Memory analysis on Windows 10 is pretty different from previous Windows versions: a new feature, called Memory Compression, make it necessary a forensic tool able to read compressed memory pages.
Windows 10 memory compression
Recent releases of Windows 10 include the memory compression feature, which is capable of reducing the memory usage by compressing some memory pages using the Xpress algorithm and storing them in the so-called compression store (these pages are decompressed back to their original form when they are needed).ut
Windows 10 memory compression is a significant evolution in the design of the memory manager: it increases system performance by making a more efficient use of physical memory, but is more complex than previous windows systems and is currently not publicly documented.
Analyzing Windows 10 memory dumps
Standard version of Volatility is unable to inspect memory stored in compressed pages, leaving a lot of forensics artifacts undetected.
Fortunately, the FireEye’s FLARE team created a custom version of volatility with specific changes for reading the compressed memory of Windows 10:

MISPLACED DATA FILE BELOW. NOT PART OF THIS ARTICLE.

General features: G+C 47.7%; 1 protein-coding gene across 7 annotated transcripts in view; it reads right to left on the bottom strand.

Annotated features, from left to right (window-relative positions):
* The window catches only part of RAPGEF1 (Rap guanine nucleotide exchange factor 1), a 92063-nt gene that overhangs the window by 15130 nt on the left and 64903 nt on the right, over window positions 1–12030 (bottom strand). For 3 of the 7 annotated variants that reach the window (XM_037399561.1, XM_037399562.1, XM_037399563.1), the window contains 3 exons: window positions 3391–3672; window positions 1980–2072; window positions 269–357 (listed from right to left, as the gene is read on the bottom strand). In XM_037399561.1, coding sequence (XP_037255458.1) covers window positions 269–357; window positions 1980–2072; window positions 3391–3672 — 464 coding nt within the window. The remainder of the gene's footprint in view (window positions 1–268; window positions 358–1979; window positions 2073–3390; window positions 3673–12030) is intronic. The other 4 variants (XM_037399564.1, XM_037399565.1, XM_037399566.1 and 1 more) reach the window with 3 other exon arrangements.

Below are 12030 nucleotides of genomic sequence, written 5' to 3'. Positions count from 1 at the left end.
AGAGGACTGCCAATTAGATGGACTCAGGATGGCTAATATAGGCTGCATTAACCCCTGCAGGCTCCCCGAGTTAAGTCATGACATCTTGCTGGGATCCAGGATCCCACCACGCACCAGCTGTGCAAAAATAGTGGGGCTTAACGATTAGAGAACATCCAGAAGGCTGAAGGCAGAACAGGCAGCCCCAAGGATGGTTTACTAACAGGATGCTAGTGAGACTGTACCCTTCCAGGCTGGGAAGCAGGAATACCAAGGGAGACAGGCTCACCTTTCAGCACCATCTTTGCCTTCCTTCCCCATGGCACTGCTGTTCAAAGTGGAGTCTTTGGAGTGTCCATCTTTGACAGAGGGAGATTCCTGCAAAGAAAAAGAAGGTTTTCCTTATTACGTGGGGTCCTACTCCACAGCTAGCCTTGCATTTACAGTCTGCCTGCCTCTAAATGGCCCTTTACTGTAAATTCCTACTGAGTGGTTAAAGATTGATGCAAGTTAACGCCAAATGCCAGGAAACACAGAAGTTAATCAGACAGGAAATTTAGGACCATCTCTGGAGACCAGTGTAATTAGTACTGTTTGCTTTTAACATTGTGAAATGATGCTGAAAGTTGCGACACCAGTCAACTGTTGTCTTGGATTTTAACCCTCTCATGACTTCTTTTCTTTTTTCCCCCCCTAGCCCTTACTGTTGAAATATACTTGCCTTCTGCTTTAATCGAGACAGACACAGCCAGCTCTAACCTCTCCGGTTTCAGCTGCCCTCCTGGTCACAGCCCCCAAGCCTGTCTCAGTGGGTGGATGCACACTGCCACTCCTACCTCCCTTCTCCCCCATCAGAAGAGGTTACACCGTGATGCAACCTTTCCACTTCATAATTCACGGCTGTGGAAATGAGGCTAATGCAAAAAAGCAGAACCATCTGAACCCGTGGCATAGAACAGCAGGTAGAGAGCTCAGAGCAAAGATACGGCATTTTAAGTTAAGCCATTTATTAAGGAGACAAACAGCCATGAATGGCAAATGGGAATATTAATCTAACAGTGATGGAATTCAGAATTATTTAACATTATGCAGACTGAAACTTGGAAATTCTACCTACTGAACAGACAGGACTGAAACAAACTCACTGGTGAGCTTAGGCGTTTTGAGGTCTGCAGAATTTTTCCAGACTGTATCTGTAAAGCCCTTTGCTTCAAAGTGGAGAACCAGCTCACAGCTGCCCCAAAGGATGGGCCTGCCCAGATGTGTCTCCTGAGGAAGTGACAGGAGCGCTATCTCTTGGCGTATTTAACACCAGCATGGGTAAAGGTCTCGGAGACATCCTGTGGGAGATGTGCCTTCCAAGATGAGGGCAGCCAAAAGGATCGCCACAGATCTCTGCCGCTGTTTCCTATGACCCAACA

To enable a more complete memory analysis on Windows 10, FireEye’s FLARE team analyzed the operating system’s memory manager as well as the algorithms and structures used to retrieve compressed memory. The memory we’re looking for is stored in a virtual store, created by the Store Manager kernel component. The Store Manager is responsible for managing data involved in performance optimization systems, including SuperFetch, ReadyBoost, and ReadyDrive. In this case, the Virtual Store is a RAM-backed entity, leveraging storage space in MemCompression.exe for processes’ compressed data. The results of this research have been ported to both Volatility and Rekall to benefit the security community.
To deal with missing data due to compressed pages, FireEye’s FLARE team made multiple additions to Volatility and Rekall to support Windows 10 memory compression. First and foremost, we added the necessary overlays
An overlay describes the internal data structures used by the Windows 10 memory compression algorithm and makes them available in Python. For example, the overlays define the layout of the SMKM_STORE structure and the B+Trees used to lookup compressed pages.
The undocumented Windows structures defined in the overlays are based on information we obtained through analyzing different versions of Windows 10. Being undocumented, these structures are susceptible to change across Windows builds, and even revisions. We currently support versions 1607, 1703, 1709, 1803, and 1809 on both 32-bit and 64-bit architectures. To support additional versions, the layout of the structures must be analyzed and the overlays updated accordingly.